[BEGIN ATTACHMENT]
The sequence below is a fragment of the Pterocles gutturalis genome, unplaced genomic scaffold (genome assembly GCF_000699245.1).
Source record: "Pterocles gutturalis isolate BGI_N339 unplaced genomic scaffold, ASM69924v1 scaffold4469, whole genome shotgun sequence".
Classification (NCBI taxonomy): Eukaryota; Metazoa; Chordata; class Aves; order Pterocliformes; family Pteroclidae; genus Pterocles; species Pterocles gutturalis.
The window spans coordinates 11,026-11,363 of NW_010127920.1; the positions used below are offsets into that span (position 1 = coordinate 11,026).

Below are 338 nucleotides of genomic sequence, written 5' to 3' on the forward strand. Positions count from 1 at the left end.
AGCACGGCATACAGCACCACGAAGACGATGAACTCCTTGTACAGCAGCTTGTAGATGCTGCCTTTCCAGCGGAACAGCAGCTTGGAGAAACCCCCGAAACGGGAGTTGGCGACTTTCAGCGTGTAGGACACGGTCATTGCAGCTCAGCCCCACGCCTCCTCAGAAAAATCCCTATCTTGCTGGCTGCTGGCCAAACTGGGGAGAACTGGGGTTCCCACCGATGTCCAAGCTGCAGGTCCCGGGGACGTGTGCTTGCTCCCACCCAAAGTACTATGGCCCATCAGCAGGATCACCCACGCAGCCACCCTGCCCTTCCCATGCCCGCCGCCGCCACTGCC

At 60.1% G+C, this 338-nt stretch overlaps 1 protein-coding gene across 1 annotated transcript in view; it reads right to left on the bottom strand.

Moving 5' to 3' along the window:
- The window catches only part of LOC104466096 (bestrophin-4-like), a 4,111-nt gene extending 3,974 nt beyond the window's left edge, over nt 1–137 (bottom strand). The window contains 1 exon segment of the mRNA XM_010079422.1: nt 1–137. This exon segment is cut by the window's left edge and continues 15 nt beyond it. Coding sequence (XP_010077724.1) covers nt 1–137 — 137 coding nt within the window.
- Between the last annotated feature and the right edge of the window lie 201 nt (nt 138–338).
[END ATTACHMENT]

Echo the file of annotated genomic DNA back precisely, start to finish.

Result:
The sequence below is a fragment of the Pterocles gutturalis genome, unplaced genomic scaffold (genome assembly GCF_000699245.1).
Source record: "Pterocles gutturalis isolate BGI_N339 unplaced genomic scaffold, ASM69924v1 scaffold4469, whole genome shotgun sequence".
Classification (NCBI taxonomy): Eukaryota; Metazoa; Chordata; class Aves; order Pterocliformes; family Pteroclidae; genus Pterocles; species Pterocles gutturalis.
The window spans coordinates 11,026-11,363 of NW_010127920.1; the positions used below are offsets into that span (position 1 = coordinate 11,026).

Below are 338 nucleotides of genomic sequence, written 5' to 3' on the forward strand. Positions count from 1 at the left end.
AGCACGGCATACAGCACCACGAAGACGATGAACTCCTTGTACAGCAGCTTGTAGATGCTGCCTTTCCAGCGGAACAGCAGCTTGGAGAAACCCCCGAAACGGGAGTTGGCGACTTTCAGCGTGTAGGACACGGTCATTGCAGCTCAGCCCCACGCCTCCTCAGAAAAATCCCTATCTTGCTGGCTGCTGGCCAAACTGGGGAGAACTGGGGTTCCCACCGATGTCCAAGCTGCAGGTCCCGGGGACGTGTGCTTGCTCCCACCCAAAGTACTATGGCCCATCAGCAGGATCACCCACGCAGCCACCCTGCCCTTCCCATGCCCGCCGCCGCCACTGCC

At 60.1% G+C, this 338-nt stretch overlaps 1 protein-coding gene across 1 annotated transcript in view; it reads right to left on the bottom strand.

Moving 5' to 3' along the window:
- The window catches only part of LOC104466096 (bestrophin-4-like), a 4,111-nt gene extending 3,974 nt beyond the window's left edge, over nt 1–137 (bottom strand). The window contains 1 exon segment of the mRNA XM_010079422.1: nt 1–137. This exon segment is cut by the window's left edge and continues 15 nt beyond it. Coding sequence (XP_010077724.1) covers nt 1–137 — 137 coding nt within the window.
- Between the last annotated feature and the right edge of the window lie 201 nt (nt 138–338).